No one knows for sure how Ocracoke's wild ponies first settled on the island, but the present day herd is almost certainly descended from shipwrecked Spanish mustangs and other horses that came to these shores with the earliest English settlers. Over the years new blood was occasionally introduced. For a colorful story of two circus horses that found their way to Ocracoke click here: http://www.villagecraftsmen.com/news072507.htm.
Of course, the Ocracoke ponies played an important part in island history in the mid-twentieth century when my Uncle Marvin Howard organized the celebrated mounted Boy Scout troop.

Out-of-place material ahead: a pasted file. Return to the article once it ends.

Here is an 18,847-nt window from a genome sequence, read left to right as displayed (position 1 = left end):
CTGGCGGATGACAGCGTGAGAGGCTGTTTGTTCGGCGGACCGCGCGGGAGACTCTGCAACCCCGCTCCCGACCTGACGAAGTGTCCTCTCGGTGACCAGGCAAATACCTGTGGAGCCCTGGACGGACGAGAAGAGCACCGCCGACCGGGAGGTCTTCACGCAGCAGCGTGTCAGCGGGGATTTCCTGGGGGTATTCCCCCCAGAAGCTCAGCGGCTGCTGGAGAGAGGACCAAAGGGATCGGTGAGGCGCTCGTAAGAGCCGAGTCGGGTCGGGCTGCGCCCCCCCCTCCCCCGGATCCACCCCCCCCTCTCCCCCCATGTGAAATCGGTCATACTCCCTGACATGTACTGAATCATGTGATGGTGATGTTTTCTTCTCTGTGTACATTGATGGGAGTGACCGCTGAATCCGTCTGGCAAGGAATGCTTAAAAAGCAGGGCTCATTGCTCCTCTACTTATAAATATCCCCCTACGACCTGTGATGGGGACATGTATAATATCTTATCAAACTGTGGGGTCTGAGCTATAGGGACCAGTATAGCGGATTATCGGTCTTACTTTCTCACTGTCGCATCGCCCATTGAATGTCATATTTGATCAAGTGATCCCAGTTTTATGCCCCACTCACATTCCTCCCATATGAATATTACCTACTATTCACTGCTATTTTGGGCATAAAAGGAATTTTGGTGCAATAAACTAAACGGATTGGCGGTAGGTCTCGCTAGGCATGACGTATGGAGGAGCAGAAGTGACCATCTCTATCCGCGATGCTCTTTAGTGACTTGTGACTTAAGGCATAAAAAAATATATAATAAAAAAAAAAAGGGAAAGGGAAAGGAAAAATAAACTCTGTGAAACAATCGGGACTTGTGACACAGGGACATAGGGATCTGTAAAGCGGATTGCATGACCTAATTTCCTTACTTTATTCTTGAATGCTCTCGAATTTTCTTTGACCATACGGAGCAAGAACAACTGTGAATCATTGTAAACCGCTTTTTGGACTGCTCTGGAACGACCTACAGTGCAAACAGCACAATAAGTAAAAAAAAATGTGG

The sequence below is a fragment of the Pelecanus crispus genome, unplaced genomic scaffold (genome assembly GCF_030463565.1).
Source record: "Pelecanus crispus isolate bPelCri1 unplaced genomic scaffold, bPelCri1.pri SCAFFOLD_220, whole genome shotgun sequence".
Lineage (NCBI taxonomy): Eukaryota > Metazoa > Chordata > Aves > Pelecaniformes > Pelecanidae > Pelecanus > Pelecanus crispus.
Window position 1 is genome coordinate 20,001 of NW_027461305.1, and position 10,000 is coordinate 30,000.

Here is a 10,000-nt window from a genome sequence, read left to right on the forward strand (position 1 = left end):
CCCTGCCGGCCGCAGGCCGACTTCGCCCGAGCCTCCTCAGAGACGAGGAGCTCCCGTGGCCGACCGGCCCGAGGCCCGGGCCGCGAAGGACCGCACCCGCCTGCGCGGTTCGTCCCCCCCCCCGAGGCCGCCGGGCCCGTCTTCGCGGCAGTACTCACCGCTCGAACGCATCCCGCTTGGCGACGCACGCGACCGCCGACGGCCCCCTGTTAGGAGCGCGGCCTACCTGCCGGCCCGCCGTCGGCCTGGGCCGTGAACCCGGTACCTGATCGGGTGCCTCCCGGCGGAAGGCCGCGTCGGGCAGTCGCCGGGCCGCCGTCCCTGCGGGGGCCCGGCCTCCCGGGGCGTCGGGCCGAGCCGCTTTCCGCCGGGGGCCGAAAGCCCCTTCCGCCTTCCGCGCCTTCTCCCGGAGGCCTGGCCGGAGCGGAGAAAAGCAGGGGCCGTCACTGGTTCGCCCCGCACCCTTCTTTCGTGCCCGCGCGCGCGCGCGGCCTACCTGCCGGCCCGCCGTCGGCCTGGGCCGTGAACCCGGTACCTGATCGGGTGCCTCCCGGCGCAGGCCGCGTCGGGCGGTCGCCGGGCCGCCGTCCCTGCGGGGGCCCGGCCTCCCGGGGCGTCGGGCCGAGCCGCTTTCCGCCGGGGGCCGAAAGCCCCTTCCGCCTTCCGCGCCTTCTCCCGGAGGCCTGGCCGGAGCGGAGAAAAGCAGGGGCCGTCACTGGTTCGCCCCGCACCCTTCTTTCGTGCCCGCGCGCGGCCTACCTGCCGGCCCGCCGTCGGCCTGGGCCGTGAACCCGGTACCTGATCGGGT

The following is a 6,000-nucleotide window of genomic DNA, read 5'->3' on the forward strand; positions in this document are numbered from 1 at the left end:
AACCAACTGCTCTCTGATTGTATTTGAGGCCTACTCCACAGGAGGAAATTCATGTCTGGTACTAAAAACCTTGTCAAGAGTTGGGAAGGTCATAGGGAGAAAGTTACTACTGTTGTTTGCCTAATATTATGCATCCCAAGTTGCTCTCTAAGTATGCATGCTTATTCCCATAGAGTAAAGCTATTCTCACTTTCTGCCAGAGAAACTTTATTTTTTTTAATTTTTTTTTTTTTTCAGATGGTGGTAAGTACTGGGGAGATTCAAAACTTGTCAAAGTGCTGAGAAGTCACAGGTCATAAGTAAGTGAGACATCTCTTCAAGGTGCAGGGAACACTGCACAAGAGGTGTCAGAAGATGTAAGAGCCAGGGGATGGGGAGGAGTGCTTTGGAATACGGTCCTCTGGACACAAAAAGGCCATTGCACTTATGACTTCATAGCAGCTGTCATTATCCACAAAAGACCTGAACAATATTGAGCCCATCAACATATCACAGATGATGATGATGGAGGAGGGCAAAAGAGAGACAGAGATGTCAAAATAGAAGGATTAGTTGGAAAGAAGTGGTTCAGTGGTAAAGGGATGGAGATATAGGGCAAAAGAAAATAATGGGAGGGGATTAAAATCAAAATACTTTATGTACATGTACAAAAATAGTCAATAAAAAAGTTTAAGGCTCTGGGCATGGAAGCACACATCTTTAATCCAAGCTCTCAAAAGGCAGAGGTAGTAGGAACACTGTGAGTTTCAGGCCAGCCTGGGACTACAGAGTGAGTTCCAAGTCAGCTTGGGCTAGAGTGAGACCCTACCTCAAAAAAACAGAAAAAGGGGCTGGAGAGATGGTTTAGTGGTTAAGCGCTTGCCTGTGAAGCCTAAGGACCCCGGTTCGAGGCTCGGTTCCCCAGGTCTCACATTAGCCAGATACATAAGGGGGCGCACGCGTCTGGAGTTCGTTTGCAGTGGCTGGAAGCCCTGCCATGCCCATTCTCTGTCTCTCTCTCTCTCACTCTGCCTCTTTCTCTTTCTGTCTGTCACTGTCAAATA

Today a remnant herd is maintained on National Park Service land midway up the island. Several years ago a new colt was born, and the rangers named him Lawton Howard after my father who always enjoyed visiting the ponies at their pasture and pen. A few days ago Joyce Reynolds sent me the following photos she took of this handsome young steed (click on any photo to view a larger image).
Whether you live on the island, or just visit us, be sure to ride down to the pony pen and absorb a little bit of island history whenever you have the opportunity.
This month's Ocracoke Newsletter is the story of the 1913 wreck of the 6-masted schooner, George W. Wells. You can read it here: http://www.villagecraftsmen.com/news072110.htm.